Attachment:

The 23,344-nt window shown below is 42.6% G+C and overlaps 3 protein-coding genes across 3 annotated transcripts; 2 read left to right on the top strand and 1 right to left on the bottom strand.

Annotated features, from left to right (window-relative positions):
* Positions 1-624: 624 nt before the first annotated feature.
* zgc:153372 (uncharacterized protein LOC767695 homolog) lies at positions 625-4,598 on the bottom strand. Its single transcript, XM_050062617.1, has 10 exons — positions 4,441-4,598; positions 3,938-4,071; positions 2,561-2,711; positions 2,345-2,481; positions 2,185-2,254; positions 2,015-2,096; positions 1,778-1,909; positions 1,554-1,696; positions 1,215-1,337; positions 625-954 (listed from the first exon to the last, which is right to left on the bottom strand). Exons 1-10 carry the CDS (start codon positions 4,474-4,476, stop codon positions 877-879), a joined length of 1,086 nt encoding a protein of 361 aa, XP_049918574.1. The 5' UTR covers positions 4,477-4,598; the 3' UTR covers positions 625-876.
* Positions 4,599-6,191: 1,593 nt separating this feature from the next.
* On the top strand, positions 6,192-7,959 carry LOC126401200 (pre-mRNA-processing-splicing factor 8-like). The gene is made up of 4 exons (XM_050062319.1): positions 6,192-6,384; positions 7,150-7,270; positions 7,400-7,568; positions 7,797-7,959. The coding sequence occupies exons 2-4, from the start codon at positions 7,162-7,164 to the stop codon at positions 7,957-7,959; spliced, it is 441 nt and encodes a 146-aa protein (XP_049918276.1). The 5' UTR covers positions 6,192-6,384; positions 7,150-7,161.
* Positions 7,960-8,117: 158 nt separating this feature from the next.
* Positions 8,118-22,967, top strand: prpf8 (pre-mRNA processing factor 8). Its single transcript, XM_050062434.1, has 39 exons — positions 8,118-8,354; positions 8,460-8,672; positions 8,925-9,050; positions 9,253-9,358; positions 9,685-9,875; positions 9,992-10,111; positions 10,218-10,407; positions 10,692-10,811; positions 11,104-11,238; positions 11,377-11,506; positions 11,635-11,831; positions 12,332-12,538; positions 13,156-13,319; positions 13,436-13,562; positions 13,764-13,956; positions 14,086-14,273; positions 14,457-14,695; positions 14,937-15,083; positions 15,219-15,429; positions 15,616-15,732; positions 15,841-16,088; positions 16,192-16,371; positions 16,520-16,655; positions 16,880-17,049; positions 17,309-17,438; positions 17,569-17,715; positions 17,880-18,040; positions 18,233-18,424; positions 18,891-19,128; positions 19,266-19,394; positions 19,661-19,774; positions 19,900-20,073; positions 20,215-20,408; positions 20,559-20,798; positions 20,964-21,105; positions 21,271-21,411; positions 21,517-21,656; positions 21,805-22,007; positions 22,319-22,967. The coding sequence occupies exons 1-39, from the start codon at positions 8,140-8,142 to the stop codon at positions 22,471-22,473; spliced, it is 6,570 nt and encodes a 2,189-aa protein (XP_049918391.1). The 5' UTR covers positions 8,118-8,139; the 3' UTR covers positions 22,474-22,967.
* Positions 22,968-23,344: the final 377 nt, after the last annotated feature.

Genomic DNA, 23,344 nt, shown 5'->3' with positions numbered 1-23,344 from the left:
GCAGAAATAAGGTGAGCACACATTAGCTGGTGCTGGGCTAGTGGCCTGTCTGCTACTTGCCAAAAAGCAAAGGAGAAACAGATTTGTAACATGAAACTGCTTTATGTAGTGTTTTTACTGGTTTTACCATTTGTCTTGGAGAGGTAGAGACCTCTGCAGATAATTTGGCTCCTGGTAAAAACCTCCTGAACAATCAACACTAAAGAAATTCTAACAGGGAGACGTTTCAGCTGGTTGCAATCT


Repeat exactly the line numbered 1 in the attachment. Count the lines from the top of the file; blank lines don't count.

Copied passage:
The 23,344-nt window shown below is 42.6% G+C and overlaps 3 protein-coding genes across 3 annotated transcripts; 2 read left to right on the top strand and 1 right to left on the bottom strand.